A blueberry plant that is already established can be cloned by softwood or hardwood cuttings. Hardwood cutting refers to cutting the mother plant during the dormant stage. Softwood cuttings are cuttings from a growing plant. The variety of blueberry bush you are trying to clone will determine the best time to clone the plant. Do not take cuttings from a sick or diseased plant. It will take six years for the blueberry bush to produce a full crop of blueberries.
Things You'll Need
- Blueberry bush
- Sharp knife
- Sphagnum peat moss
- Coarse-washed concrete sand
- 6-inch flower pot
- Watering can
- Liquid 15-30-4 fertilizer
Cut a shoot off of the mother plant using a sharp knife. If the plant is dormant, choose one with healthy buds less than 1/4 inch in diameter. Softwood cuttings should have healthy leaves and be 5 to 9 inches long.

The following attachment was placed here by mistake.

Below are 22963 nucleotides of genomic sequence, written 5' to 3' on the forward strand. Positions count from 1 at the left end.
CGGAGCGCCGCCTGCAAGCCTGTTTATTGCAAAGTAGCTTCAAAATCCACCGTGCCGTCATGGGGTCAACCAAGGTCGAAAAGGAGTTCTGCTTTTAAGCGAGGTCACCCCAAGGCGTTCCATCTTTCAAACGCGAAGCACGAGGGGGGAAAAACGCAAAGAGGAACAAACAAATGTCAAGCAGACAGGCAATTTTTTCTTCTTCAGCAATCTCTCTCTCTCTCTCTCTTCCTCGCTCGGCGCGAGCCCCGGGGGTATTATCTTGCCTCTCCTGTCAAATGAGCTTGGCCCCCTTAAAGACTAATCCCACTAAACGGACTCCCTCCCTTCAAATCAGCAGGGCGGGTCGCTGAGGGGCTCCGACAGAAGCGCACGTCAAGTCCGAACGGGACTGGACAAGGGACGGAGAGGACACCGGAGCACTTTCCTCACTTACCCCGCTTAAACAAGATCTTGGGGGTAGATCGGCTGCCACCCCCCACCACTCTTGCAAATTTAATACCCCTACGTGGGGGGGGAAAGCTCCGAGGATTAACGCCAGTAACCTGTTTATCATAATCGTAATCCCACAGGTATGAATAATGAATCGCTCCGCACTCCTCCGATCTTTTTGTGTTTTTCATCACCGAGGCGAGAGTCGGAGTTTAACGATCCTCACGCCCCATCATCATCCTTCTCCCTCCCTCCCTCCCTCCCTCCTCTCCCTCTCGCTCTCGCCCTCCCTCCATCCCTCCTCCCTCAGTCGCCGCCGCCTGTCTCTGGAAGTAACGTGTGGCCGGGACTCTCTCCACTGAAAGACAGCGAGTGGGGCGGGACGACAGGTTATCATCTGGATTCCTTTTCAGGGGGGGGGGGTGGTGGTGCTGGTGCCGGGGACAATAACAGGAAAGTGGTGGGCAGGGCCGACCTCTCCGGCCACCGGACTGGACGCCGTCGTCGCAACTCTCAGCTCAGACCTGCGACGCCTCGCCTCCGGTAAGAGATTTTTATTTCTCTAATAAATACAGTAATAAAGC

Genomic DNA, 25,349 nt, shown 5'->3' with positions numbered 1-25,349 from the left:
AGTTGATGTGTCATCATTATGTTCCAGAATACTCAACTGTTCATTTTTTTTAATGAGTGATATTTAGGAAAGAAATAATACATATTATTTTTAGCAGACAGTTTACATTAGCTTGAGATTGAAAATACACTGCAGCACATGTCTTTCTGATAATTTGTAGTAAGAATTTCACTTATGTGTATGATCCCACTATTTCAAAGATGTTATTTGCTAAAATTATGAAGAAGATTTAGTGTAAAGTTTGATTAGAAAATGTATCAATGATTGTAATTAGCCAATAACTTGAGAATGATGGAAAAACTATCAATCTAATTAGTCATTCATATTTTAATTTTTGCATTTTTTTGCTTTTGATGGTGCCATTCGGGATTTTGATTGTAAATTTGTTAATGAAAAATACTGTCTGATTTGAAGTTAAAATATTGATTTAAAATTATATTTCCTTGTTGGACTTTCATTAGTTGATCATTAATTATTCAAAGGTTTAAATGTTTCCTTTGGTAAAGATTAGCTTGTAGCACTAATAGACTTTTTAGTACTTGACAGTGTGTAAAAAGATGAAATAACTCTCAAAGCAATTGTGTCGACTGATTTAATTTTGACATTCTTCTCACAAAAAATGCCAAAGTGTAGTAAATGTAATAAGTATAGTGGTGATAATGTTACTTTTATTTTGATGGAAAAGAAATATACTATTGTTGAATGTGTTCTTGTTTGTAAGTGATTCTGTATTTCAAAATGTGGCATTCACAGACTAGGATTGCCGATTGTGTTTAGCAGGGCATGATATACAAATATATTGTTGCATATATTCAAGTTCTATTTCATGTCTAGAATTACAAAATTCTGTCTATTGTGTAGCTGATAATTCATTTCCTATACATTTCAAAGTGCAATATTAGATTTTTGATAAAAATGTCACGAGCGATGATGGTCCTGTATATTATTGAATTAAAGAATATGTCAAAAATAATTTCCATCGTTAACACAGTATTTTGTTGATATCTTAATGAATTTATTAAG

Slice 1/2 of an inch of bark off of both sides of the bottom of the stem with a knife. This should be done for hardwood cuttings only.
Make a mixture consisting of 50 percent sphagnum peat moss and 50 percent coarse-washed concrete sand in the flower pot.
Push your finger into the potting mixture to make a hole deep enough to cover 60 percent of the cutting.
Place the cutting into the hole so that 60 percent of the shoot is below the soil line. Fill in around the plant using the potting mixture.
Water the blueberry shoot with the watering can. Stop when water is running out the drainage holes. Continue to water the young plant once a week.
Wait one month after the leaves begin to develop to add fertilizer. Follow the directions found on a 15-30-4 fertilizer to fertilize the blueberry plant.
Plant the blueberry plant in the ground one year after beginning the cloning process.
- Photo Credit bilberry image by ril from Fotolia.com
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